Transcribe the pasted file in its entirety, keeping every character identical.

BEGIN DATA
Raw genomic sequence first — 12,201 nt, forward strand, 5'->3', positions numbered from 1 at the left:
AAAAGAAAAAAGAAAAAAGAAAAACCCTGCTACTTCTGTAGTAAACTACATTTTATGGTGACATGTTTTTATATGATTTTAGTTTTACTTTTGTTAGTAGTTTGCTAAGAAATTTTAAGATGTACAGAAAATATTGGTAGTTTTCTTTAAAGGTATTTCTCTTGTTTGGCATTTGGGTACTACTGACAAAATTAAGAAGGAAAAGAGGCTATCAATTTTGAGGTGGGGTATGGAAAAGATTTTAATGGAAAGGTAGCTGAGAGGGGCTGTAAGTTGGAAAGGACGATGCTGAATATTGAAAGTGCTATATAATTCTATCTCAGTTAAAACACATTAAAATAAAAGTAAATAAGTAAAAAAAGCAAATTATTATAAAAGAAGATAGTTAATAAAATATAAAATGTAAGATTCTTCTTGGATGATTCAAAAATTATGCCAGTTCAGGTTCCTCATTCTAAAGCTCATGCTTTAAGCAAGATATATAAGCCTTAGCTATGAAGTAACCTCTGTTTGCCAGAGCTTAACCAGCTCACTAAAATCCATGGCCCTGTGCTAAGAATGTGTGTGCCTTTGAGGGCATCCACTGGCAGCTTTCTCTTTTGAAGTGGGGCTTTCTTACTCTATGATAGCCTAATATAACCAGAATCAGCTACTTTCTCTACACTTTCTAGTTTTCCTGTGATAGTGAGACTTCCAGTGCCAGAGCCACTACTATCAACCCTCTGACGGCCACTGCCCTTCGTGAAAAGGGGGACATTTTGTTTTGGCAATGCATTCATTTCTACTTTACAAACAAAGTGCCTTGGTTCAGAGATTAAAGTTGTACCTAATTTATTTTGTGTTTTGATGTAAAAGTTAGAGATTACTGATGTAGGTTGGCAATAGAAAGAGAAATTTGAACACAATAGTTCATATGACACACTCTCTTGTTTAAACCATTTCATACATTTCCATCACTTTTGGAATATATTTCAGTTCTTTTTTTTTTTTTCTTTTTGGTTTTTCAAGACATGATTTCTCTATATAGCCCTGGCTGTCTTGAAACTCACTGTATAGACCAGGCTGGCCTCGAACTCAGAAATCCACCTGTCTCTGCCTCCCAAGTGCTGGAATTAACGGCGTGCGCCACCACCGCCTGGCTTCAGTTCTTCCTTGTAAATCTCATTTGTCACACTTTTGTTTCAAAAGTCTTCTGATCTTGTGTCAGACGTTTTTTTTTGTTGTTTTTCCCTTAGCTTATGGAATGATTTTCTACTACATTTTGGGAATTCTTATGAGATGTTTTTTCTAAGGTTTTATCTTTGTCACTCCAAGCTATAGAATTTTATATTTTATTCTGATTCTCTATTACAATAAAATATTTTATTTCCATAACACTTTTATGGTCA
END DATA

Raw genomic sequence first — 12,201 nt, forward strand, 5'->3', positions numbered from 1 at the left:
AAAAGAAAAAAGAAAAAAGAAAAACCCTGCTACTTCTGTAGTAAACTACATTTTATGGTGACATGTTTTTATATGATTTTAGTTTTACTTTTGTTAGTAGTTTGCTAAGAAATTTTAAGATGTACAGAAAATATTGGTAGTTTTCTTTAAAGGTATTTCTCTTGTTTGGCATTTGGGTACTACTGACAAAATTAAGAAGGAAAAGAGGCTATCAATTTTGAGGTGGGGTATGGAAAAGATTTTAATGGAAAGGTAGCTGAGAGGGGCTGTAAGTTGGAAAGGACGATGCTGAATATTGAAAGTGCTATATAATTCTATCTCAGTTAAAACACATTAAAATAAAAGTAAATAAGTAAAAAAAGCAAATTATTATAAAAGAAGATAGTTAATAAAATATAAAATGTAAGATTCTTCTTGGATGATTCAAAAATTATGCCAGTTCAGGTTCCTCATTCTAAAGCTCATGCTTTAAGCAAGATATATAAGCCTTAGCTATGAAGTAACCTCTGTTTGCCAGAGCTTAACCAGCTCACTAAAATCCATGGCCCTGTGCTAAGAATGTGTGTGCCTTTGAGGGCATCCACTGGCAGCTTTCTCTTTTGAAGTGGGGCTTTCTTACTCTATGATAGCCTAATATAACCAGAATCAGCTACTTTCTCTACACTTTCTAGTTTTCCTGTGATAGTGAGACTTCCAGTGCCAGAGCCACTACTATCAACCCTCTGACGGCCACTGCCCTTCGTGAAAAGGGGGACATTTTGTTTTGGCAATGCATTCATTTCTACTTTACAAACAAAGTGCCTTGGTTCAGAGATTAAAGTTGTACCTAATTTATTTTGTGTTTTGATGTAAAAGTTAGAGATTACTGATGTAGGTTGGCAATAGAAAGAGAAATTTGAACACAATAGTTCATATGACACACTCTCTTGTTTAAACCATTTCATACATTTCCATCACTTTTGGAATATATTTCAGTTCTTTTTTTTTTTTTCTTTTTGGTTTTTCAAGACATGATTTCTCTATATAGCCCTGGCTGTCTTGAAACTCACTGTATAGACCAGGCTGGCCTCGAACTCAGAAATCCACCTGTCTCTGCCTCCCAAGTGCTGGAATTAACGGCGTGCGCCACCACCGCCTGGCTTCAGTTCTTCCTTGTAAATCTCATTTGTCACACTTTTGTTTCAAAAGTCTTCTGATCTTGTGTCAGACGTTTTTTTTTGTTGTTTTTCCCTTAGCTTATGGAATGATTTTCTACTACATTTTGGGAATTCTTATGAGATGTTTTTTCTAAGGTTTTATCTTTGTCACTCCAAGCTATAGAATTTTATATTTTATTCTGATTCTCTATTACAATAAAATATTTTATTTCCATAACACTTTTATGGTCA